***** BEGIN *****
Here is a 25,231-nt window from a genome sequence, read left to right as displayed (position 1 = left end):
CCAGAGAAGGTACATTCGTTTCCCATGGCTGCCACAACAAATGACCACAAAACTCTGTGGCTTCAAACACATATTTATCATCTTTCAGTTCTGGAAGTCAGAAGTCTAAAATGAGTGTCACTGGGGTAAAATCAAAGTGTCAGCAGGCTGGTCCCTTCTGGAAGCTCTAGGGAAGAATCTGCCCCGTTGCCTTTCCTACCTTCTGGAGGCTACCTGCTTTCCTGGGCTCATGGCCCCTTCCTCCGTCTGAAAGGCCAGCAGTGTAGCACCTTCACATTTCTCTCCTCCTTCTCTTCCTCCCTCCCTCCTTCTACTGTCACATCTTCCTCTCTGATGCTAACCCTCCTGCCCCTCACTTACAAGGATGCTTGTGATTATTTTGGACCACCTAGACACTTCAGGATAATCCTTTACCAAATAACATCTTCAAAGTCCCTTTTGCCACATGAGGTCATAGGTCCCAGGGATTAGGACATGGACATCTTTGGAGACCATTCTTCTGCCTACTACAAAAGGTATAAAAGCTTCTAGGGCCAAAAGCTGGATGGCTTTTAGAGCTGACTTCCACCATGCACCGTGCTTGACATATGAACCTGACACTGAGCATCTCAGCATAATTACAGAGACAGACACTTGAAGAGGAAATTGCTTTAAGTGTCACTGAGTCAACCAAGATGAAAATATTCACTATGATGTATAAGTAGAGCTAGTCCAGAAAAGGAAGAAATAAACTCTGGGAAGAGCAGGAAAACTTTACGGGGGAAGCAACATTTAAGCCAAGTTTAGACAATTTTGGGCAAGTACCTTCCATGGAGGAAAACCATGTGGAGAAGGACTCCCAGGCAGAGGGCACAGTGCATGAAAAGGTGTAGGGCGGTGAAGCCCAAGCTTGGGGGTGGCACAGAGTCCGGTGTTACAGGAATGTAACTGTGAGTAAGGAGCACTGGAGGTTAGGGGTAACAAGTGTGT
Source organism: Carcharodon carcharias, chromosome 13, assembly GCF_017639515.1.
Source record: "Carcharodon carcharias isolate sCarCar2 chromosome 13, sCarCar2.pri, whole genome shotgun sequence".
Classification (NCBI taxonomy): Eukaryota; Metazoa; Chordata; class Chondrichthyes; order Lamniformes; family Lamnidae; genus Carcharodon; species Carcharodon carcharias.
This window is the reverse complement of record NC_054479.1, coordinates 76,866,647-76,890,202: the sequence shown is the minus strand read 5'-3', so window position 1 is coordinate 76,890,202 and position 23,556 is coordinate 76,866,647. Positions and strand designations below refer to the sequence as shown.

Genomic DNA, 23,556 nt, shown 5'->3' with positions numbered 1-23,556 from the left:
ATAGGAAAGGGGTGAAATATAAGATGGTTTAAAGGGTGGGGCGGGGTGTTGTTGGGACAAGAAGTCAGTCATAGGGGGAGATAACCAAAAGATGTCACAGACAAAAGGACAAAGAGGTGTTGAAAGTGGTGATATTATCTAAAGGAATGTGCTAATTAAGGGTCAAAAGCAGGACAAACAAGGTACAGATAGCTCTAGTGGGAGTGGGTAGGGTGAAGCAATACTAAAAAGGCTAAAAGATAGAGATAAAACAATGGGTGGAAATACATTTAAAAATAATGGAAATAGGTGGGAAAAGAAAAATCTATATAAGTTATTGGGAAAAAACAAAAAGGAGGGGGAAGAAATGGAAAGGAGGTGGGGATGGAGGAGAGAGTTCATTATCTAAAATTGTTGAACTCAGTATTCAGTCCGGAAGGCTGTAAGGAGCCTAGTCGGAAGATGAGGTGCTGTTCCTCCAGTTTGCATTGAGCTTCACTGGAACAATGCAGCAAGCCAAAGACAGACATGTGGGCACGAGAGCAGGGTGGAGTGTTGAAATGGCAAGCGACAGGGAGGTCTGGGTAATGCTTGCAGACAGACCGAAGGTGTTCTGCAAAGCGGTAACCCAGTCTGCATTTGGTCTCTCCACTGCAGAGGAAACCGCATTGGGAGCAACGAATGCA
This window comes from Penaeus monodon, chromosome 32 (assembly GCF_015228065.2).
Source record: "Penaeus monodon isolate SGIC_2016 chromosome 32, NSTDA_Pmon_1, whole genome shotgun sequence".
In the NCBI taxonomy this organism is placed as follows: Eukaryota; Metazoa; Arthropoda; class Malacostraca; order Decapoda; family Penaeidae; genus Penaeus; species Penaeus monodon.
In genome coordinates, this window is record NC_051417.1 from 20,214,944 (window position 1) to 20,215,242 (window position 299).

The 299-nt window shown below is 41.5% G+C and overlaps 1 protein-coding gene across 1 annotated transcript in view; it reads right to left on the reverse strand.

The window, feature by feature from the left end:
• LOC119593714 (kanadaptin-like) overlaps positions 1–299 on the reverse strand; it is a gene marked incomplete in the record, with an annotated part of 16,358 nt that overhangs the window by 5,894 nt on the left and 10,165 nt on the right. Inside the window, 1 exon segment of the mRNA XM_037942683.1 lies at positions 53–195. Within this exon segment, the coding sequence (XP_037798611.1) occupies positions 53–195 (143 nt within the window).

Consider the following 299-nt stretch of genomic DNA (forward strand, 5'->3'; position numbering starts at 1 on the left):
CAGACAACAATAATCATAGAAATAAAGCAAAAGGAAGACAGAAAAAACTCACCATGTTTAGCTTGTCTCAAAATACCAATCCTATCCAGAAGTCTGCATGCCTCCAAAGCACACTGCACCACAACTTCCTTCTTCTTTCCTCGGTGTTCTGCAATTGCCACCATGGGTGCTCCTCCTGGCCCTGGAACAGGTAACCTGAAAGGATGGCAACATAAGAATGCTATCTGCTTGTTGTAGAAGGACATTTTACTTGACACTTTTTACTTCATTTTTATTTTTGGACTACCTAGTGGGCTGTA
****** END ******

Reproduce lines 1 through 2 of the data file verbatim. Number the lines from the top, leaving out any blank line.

Here is a 25,231-nt window from a genome sequence, read left to right as displayed (position 1 = left end):
CCAGAGAAGGTACATTCGTTTCCCATGGCTGCCACAACAAATGACCACAAAACTCTGTGGCTTCAAACACATATTTATCATCTTTCAGTTCTGGAAGTCAGAAGTCTAAAATGAGTGTCACTGGGGTAAAATCAAAGTGTCAGCAGGCTGGTCCCTTCTGGAAGCTCTAGGGAAGAATCTGCCCCGTTGCCTTTCCTACCTTCTGGAGGCTACCTGCTTTCCTGGGCTCATGGCCCCTTCCTCCGTCTGAAAGGCCAGCAGTGTAGCACCTTCACATTTCTCTCCTCCTTCTCTTCCTCCCTCCCTCCTTCTACTGTCACATCTTCCTCTCTGATGCTAACCCTCCTGCCCCTCACTTACAAGGATGCTTGTGATTATTTTGGACCACCTAGACACTTCAGGATAATCCTTTACCAAATAACATCTTCAAAGTCCCTTTTGCCACATGAGGTCATAGGTCCCAGGGATTAGGACATGGACATCTTTGGAGACCATTCTTCTGCCTACTACAAAAGGTATAAAAGCTTCTAGGGCCAAAAGCTGGATGGCTTTTAGAGCTGACTTCCACCATGCACCGTGCTTGACATATGAACCTGACACTGAGCATCTCAGCATAATTACAGAGACAGACACTTGAAGAGGAAATTGCTTTAAGTGTCACTGAGTCAACCAAGATGAAAATATTCACTATGATGTATAAGTAGAGCTAGTCCAGAAAAGGAAGAAATAAACTCTGGGAAGAGCAGGAAAACTTTACGGGGGAAGCAACATTTAAGCCAAGTTTAGACAATTTTGGGCAAGTACCTTCCATGGAGGAAAACCATGTGGAGAAGGACTCCCAGGCAGAGGGCACAGTGCATGAAAAGGTGTAGGGCGGTGAAGCCCAAGCTTGGGGGTGGCACAGAGTCCGGTGTTACAGGAATGTAACTGTGAGTAAGGAGCACTGGAGGTTAGGGGTAACAAGTGTGT